Tuesday, December 16, 2008


Deconstructing Intimacy

Within a relationship, what signifies intimacy? Perhaps passionate conversations are red. Troubling considerations are blue. What symbolizes and explains the failure of intimacy? Jean-Luc Godard deconstructs intimacy within a marriage while indirectly explaining the husbands involvement, and silently exposing the wife’s, in Contempt.

Very early in Contempt, he films a scene, between husband and wife Paul and Camille Laval, in erotic-red tones. This represents a passionate moment between Paul and Camille. However, this scene does not mark the beginning of their relationships failure. Later on we see that he has doubts about her truthfulness prior to where the story begins (as he questions her mother to confirm if a lunch date actually take place). This is a brilliant understatement, by Godard, of the stories middle being placed at the beginning of the film. They are in the bed. She lays nude, questioning husband Paul’s content with her body: part by part. This conversation continues as the color tones change into a standard-color scheme. Physical aspects of their relationship dominate the subject of their conversation, thus displaying shallowness. Immediately after this, the subject matter shifts in color and content.

The film continues this conversation in melancholic-blue tones. Here, Camille and Paul discuss their love for each other. Paul confesses that he lovers her “totally, tenderly, and tragically” (Godard). However, Camille responds by saying, “Me too Paul” (Godard). His response is full of emotion, while hers is short and lacking emotion. Therefore, the disproportionate display of emotion is melancholic. Paul’s way of displaying his affection toward Camille is peculiar.

Paul’s display of affection is his ability and willingness to trust Camille with Jeremy Prokosch, a man who obviously has sexual interest in her. He sends her off with ignorant-arrogant-American film producer: Jeremy, a producer who ironically wants “more than sex” in his film. Camille appears confused by this but later shows anger. So Jeremy speeds off with Camille in a red-hot convertible and Paul walks to find them, not knowing the address. The intimacy continues to unravel. It is practically nonexistent by the next scene.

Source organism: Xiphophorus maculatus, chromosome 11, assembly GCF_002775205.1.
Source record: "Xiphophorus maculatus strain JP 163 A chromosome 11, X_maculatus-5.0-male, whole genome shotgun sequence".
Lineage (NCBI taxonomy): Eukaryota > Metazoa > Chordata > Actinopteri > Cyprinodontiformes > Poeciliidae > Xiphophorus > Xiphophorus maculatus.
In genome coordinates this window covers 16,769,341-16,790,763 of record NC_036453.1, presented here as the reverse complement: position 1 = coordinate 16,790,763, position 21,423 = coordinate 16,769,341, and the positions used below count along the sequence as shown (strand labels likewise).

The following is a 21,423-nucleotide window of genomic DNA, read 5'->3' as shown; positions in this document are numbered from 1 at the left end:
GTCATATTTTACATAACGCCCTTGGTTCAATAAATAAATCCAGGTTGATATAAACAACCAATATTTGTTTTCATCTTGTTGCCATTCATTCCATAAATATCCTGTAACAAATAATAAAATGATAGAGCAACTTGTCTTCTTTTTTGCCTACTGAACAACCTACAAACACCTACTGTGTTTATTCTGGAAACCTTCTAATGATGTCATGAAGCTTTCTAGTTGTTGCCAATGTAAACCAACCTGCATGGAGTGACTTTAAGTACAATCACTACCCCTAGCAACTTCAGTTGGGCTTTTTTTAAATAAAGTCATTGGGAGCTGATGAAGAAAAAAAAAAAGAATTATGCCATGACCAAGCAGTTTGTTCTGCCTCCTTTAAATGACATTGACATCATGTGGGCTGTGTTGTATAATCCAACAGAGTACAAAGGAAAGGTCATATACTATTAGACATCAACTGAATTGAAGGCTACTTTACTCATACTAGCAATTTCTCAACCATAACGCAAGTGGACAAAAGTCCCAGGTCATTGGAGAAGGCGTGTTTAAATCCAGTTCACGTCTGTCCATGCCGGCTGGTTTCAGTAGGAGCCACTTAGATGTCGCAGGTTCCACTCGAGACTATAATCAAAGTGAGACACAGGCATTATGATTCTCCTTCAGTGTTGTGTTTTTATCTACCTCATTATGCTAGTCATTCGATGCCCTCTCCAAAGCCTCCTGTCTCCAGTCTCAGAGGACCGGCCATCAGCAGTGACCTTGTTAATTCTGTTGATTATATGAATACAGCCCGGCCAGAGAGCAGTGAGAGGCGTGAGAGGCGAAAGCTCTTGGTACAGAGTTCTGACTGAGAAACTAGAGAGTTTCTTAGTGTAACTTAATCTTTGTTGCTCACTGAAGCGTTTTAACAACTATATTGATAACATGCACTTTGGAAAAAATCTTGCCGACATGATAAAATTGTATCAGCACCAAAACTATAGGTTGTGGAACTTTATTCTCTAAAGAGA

The apartment scene is the major scene in which Godard completely deconstructs the intimacy between Paul and Camille. This scene is the longest in Contempt and the most intense. It embodies a lengthy series of shots in which Paul and Camille walk in and out frames. When they are in frames together, this is very seldom, one or the other walks out of the shot. They also talk through walls. Door sporadically close between them as well. Pan shots follow whoever walks in or out of the shot. During the climax of the scene, Paul smacks Camille. At one point, she is in a red towel on a red couch nude. Although a passionate color surrounds her, passion does not exist within her for him. By the end of the scene, they sit appropriately on blue chairs, in a sad place in which their relationship lies. They sit with pan shots and a lamp between them. The apartment represents their relationship. The way they move and react to each other within it represents the breakdown of their intimacy—its deconstruction. Paul’s involvement in the deconstruction appears as he explains the plausibility of his script for Odyssey.